Glenn Sugameli Letter to the Editor: "Those denied floor votes included 16 who had bipartisan support in the Judiciary Committee and 13 who would have filled judicial emergencies designated by the U.S. Courts.
Tennessee’s Republican senators Lamar Alexander and Bob Corker supported home-state nominee Jane Branstetter Stranch’s confirmation to the Sixth Circuit U.S. Court of Appeals in September 2010. Indeed, Sen. Alexander previously urged that a long-delayed vote be held on Stranch, explaining that “It has long been my position … that a president’s judicial nominees deserve an up-or-down vote.”
Both senators could help reduce massive court backlogs by insisting that the Senate schedule prompt floor votes on committee-approved judicial nominees."
Vote On Nomination Gets Closer (Times Record [Fort Smith, AR], 01/18/11)
Glenn Sugameli Letter to the Editor: "Among the "unopposed but unconfirmed nominees is former Western District U.S. Attorney P.K. Holmes," whom the Judiciary Committee endorsed unanimously to fill a judgeship that the Administrative Office of the U.S. Courts has declared a "judicial emergency vacancy."
The Times Record's editorial discussed Arkansas Democratic Sen. Mark Pryor's success in reaching across the aisle "to end filibustering on several Bush nominees."
Now, Arkansas Republican Sen. John Boozman can help ensure the Senate will schedule votes to fill the 45 emergencies and nearly 100 total judicial vacancies nationwide. Indeed, even before Boozman was sworn in, his spokeswoman recognized that "The confirmation of P.K. Holmes is important to helping with the heavy caseload in the state,""
Coburn's promise (Tulsa World [OK], 01/17/11)
"Unfortunately, even if consensus federal judicial nominees emerge soon, floor votes could well be delayed indefinitely or blocked outright.
President Obama just resubmitted 19 judicial nominees whose floor votes were blocked by Senate Republicans. Thirteen of these had been approved by Oklahoma Republican Sen. Tom Coburn and other Judiciary Committee members without dissent. An equal number would have filled judicial emergencies designated by the U.S. courts.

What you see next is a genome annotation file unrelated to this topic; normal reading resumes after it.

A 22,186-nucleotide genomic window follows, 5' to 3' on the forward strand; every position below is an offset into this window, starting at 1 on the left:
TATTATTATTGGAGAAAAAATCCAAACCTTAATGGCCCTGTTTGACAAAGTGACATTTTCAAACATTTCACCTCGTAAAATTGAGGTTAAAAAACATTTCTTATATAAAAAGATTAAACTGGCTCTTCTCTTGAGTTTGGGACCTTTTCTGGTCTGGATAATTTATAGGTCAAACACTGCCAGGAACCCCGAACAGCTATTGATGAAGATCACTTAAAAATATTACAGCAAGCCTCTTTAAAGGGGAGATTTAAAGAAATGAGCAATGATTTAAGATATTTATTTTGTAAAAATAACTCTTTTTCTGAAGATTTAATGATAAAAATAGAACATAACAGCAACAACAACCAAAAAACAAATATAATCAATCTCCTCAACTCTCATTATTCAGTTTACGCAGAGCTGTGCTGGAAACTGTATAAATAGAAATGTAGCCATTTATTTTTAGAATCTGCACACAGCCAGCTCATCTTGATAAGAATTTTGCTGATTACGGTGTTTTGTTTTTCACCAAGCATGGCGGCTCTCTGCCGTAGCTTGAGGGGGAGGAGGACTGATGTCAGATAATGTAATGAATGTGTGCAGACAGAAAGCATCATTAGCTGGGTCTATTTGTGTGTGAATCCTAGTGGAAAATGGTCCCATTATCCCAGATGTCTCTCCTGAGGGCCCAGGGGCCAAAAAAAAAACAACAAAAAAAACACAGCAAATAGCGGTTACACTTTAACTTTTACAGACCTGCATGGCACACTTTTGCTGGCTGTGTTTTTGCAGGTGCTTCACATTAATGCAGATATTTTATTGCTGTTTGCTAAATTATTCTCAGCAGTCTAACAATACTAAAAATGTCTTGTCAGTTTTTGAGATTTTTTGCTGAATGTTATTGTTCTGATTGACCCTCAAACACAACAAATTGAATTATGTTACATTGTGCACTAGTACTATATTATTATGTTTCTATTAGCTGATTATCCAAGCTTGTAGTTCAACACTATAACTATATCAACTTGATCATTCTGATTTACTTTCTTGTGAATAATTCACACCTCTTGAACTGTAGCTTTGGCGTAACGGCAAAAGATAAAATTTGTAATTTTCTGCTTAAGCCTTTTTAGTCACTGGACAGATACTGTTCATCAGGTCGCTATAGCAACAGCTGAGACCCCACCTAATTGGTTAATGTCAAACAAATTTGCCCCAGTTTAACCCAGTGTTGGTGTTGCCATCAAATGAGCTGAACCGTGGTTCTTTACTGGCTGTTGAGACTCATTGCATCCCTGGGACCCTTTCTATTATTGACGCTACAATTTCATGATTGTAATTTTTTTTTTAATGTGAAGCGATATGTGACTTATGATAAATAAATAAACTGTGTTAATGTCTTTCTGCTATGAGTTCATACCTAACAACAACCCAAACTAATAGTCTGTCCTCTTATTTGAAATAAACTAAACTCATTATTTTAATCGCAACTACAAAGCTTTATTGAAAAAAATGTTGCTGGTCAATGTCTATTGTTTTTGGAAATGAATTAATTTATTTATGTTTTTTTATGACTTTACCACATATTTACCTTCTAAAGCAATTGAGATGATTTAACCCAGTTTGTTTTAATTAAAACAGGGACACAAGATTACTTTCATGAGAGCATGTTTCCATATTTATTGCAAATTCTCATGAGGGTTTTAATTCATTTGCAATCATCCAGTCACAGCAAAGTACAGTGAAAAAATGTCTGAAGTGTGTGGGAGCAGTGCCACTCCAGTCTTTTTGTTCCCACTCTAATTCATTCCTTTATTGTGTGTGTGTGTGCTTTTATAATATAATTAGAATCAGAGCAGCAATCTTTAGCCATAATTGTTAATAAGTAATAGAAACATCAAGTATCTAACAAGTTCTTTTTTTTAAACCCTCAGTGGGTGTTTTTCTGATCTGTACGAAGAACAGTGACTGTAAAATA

Chief Justice John Roberts' year-end report calls for urgent action to remedy the problem of vacant federal judgeships. Vacancies have risen to almost 100, nearly one half of which are emergencies.
Coburn could make a difference by simply fulfilling his 2005 vow that: "I will continue to insist that the judicial nominations from any president - Republican or Democrat - receive the courtesy of an up-or-down vote."" Glenn Sugameli, Letter to the Editor
Justice delayed results in justice denied (Oklahoman, 01/16/11)
Glenn Sugameli, Letter to the Editor: "Senate Republicans blocked floor votes on 19 judicial nominees. Thirteen were approved without dissent by Oklahoma Republican U.S. Sen. Tom Coburn and other Judiciary Committee members. An equal number would have filled judicial emergencies designated by the U.S. courts. In 2005, Coburn vowed that he would continue to insist that the judicial nominations from any president, Republican or Democrat, have the courtesy of an up-or-down vote. Now, Coburn can insist that floor votes be held on nominees to fill the 45 emergencies and nearly 100 total judicial vacancies nationwide."
The Urgent Need to Confirm Judges (Daily Journal [CA] , 01/04/11)
Glenn Sugameli, Letter to the Editor: “Nineteen nominees who won committee approval never got an up-or-down vote on the floor.” The unprecedented nature of Senate Republican obstruction is revealed by a closer look: the Judiciary Committee approved 13 of these nominees unanimously, and an equal number would have filled judicial emergencies designated by the U.S. Courts. Confirming judges can reduce the increasingly common problem of justice delayed becoming justice denied as memories fade and witnesses and parties pass away. Indeed, Chief Justice John G. Roberts Jr.’s year-end report called for urgent action to remedy the problem of federal judicial vacancies."
Forum: Give all judicial nominees a vote (Journal Star [Peoria, IL], 12/15/10)
Glenn Sugameli: "nearly all - seven of eight - of the nominees with one or more "no" votes in committee are women, people of color, or both. Fairness and efforts to add diversity to the overwhelmingly white male federal bench argue for Senate lame-duck votes on all nominees.
For example, supporters of Goodwin Liu's nomination to fill a 9th Circuit Court of Appeals emergency vacancy include prominent conservative Republicans such as Kenneth Starr and Clint Bolick. President George W. Bush's White House ethics counsel, Richard Painter, explained that Liu "should not be controversial." Seven active Republican-appointed judges signed a recent 9th Circuit Judicial Council letter that cited "our desperate need for judges" and urged the Senate to fill the vacancies "promptly.""